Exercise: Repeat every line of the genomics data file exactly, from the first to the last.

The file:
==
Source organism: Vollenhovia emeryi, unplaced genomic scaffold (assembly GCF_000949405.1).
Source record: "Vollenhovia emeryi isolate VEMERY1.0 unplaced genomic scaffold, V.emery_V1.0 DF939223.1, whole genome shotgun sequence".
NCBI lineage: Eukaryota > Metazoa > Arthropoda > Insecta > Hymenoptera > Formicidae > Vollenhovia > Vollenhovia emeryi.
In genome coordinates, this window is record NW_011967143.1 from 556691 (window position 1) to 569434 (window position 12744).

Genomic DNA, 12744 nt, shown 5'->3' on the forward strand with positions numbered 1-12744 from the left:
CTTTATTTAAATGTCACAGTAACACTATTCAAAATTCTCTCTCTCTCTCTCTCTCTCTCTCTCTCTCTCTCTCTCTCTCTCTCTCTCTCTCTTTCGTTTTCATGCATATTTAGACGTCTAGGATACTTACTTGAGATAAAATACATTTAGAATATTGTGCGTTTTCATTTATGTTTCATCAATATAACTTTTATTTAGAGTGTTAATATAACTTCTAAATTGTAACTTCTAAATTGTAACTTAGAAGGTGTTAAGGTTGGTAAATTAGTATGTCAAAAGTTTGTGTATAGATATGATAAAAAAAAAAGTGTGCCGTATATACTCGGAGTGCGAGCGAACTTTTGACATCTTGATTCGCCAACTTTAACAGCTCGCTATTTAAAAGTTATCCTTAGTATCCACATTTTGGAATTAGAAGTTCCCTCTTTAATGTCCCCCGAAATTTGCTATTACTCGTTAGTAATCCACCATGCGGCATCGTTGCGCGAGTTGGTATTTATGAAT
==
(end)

Source organism: Vollenhovia emeryi, unplaced genomic scaffold (assembly GCF_000949405.1).
Source record: "Vollenhovia emeryi isolate VEMERY1.0 unplaced genomic scaffold, V.emery_V1.0 DF939223.1, whole genome shotgun sequence".
NCBI lineage: Eukaryota > Metazoa > Arthropoda > Insecta > Hymenoptera > Formicidae > Vollenhovia > Vollenhovia emeryi.
In genome coordinates, this window is record NW_011967143.1 from 556691 (window position 1) to 569434 (window position 12744).

Genomic DNA, 12744 nt, shown 5'->3' on the forward strand with positions numbered 1-12744 from the left:
CTTTATTTAAATGTCACAGTAACACTATTCAAAATTCTCTCTCTCTCTCTCTCTCTCTCTCTCTCTCTCTCTCTCTCTCTCTCTCTCTCTCTTTCGTTTTCATGCATATTTAGACGTCTAGGATACTTACTTGAGATAAAATACATTTAGAATATTGTGCGTTTTCATTTATGTTTCATCAATATAACTTTTATTTAGAGTGTTAATATAACTTCTAAATTGTAACTTCTAAATTGTAACTTAGAAGGTGTTAAGGTTGGTAAATTAGTATGTCAAAAGTTTGTGTATAGATATGATAAAAAAAAAAGTGTGCCGTATATACTCGGAGTGCGAGCGAACTTTTGACATCTTGATTCGCCAACTTTAACAGCTCGCTATTTAAAAGTTATCCTTAGTATCCACATTTTGGAATTAGAAGTTCCCTCTTTAATGTCCCCCGAAATTTGCTATTACTCGTTAGTAATCCACCATGCGGCATCGTTGCGCGAGTTGGTATTTATGAAT